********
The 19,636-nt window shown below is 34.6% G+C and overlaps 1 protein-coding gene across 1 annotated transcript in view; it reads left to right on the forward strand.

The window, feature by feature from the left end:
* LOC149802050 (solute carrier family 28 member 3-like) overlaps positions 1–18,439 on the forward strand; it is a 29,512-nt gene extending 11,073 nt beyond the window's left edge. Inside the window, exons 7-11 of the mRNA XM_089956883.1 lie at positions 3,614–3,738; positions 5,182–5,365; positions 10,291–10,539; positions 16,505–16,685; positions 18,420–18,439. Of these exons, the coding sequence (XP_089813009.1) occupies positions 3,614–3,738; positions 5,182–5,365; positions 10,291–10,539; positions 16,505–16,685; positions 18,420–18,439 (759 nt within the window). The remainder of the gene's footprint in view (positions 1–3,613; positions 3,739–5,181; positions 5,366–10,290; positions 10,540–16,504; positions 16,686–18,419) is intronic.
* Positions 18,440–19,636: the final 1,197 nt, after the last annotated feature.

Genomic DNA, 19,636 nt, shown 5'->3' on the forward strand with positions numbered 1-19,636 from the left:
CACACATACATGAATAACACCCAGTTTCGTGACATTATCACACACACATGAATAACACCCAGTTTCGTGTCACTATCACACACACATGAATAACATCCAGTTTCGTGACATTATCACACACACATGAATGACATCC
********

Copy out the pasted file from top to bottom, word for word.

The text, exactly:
The 19,636-nt window shown below is 34.6% G+C and overlaps 1 protein-coding gene across 1 annotated transcript in view; it reads left to right on the forward strand.

The window, feature by feature from the left end:
* LOC149802050 (solute carrier family 28 member 3-like) overlaps positions 1–18,439 on the forward strand; it is a 29,512-nt gene extending 11,073 nt beyond the window's left edge. Inside the window, exons 7-11 of the mRNA XM_089956883.1 lie at positions 3,614–3,738; positions 5,182–5,365; positions 10,291–10,539; positions 16,505–16,685; positions 18,420–18,439. Of these exons, the coding sequence (XP_089813009.1) occupies positions 3,614–3,738; positions 5,182–5,365; positions 10,291–10,539; positions 16,505–16,685; positions 18,420–18,439 (759 nt within the window). The remainder of the gene's footprint in view (positions 1–3,613; positions 3,739–5,181; positions 5,366–10,290; positions 10,540–16,504; positions 16,686–18,419) is intronic.
* Positions 18,440–19,636: the final 1,197 nt, after the last annotated feature.

Genomic DNA, 19,636 nt, shown 5'->3' on the forward strand with positions numbered 1-19,636 from the left:
CACACATACATGAATAACACCCAGTTTCGTGACATTATCACACACACATGAATAACACCCAGTTTCGTGTCACTATCACACACACATGAATAACATCCAGTTTCGTGACATTATCACACACACATGAATGACATCC